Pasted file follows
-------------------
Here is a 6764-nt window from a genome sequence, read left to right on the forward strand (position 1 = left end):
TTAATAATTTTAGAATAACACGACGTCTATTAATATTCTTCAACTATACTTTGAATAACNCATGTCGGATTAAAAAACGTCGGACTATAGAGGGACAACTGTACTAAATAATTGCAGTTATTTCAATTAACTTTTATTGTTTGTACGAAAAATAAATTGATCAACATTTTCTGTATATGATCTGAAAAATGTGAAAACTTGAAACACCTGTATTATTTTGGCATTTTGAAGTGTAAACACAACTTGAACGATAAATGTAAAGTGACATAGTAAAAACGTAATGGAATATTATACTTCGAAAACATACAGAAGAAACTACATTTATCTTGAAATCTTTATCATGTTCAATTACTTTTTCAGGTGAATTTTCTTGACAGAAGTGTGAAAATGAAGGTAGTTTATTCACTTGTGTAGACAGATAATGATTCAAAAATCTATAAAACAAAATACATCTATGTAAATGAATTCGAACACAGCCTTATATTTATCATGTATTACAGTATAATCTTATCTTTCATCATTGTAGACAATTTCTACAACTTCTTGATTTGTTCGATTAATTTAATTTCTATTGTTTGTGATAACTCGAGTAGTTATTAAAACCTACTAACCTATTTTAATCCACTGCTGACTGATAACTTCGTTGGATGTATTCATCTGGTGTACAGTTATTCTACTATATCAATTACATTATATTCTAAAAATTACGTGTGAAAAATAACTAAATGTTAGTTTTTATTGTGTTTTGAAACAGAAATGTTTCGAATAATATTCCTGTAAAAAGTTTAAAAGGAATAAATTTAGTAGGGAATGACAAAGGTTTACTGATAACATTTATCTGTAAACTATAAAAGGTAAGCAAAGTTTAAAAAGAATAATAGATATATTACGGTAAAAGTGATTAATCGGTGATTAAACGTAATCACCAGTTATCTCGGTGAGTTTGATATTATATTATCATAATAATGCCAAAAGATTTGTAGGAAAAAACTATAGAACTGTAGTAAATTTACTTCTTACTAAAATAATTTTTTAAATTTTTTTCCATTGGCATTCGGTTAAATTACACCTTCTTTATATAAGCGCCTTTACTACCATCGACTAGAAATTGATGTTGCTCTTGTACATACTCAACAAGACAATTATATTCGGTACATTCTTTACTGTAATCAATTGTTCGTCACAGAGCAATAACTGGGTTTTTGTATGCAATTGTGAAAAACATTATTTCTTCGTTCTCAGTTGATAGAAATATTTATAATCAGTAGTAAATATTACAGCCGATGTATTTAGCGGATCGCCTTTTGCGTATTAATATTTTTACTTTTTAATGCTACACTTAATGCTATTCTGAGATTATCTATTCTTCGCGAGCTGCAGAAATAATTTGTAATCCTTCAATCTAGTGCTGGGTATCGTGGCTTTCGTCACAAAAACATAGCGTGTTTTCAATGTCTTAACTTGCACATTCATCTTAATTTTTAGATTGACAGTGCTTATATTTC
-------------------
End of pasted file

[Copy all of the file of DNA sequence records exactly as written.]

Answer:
Here is a 6764-nt window from a genome sequence, read left to right on the forward strand (position 1 = left end):
TTAATAATTTTAGAATAACACGACGTCTATTAATATTCTTCAACTATACTTTGAATAACNCATGTCGGATTAAAAAACGTCGGACTATAGAGGGACAACTGTACTAAATAATTGCAGTTATTTCAATTAACTTTTATTGTTTGTACGAAAAATAAATTGATCAACATTTTCTGTATATGATCTGAAAAATGTGAAAACTTGAAACACCTGTATTATTTTGGCATTTTGAAGTGTAAACACAACTTGAACGATAAATGTAAAGTGACATAGTAAAAACGTAATGGAATATTATACTTCGAAAACATACAGAAGAAACTACATTTATCTTGAAATCTTTATCATGTTCAATTACTTTTTCAGGTGAATTTTCTTGACAGAAGTGTGAAAATGAAGGTAGTTTATTCACTTGTGTAGACAGATAATGATTCAAAAATCTATAAAACAAAATACATCTATGTAAATGAATTCGAACACAGCCTTATATTTATCATGTATTACAGTATAATCTTATCTTTCATCATTGTAGACAATTTCTACAACTTCTTGATTTGTTCGATTAATTTAATTTCTATTGTTTGTGATAACTCGAGTAGTTATTAAAACCTACTAACCTATTTTAATCCACTGCTGACTGATAACTTCGTTGGATGTATTCATCTGGTGTACAGTTATTCTACTATATCAATTACATTATATTCTAAAAATTACGTGTGAAAAATAACTAAATGTTAGTTTTTATTGTGTTTTGAAACAGAAATGTTTCGAATAATATTCCTGTAAAAAGTTTAAAAGGAATAAATTTAGTAGGGAATGACAAAGGTTTACTGATAACATTTATCTGTAAACTATAAAAGGTAAGCAAAGTTTAAAAAGAATAATAGATATATTACGGTAAAAGTGATTAATCGGTGATTAAACGTAATCACCAGTTATCTCGGTGAGTTTGATATTATATTATCATAATAATGCCAAAAGATTTGTAGGAAAAAACTATAGAACTGTAGTAAATTTACTTCTTACTAAAATAATTTTTTAAATTTTTTTCCATTGGCATTCGGTTAAATTACACCTTCTTTATATAAGCGCCTTTACTACCATCGACTAGAAATTGATGTTGCTCTTGTACATACTCAACAAGACAATTATATTCGGTACATTCTTTACTGTAATCAATTGTTCGTCACAGAGCAATAACTGGGTTTTTGTATGCAATTGTGAAAAACATTATTTCTTCGTTCTCAGTTGATAGAAATATTTATAATCAGTAGTAAATATTACAGCCGATGTATTTAGCGGATCGCCTTTTGCGTATTAATATTTTTACTTTTTAATGCTACACTTAATGCTATTCTGAGATTATCTATTCTTCGCGAGCTGCAGAAATAATTTGTAATCCTTCAATCTAGTGCTGGGTATCGTGGCTTTCGTCACAAAAACATAGCGTGTTTTCAATGTCTTAACTTGCACATTCATCTTAATTTTTAGATTGACAGTGCTTATATTTC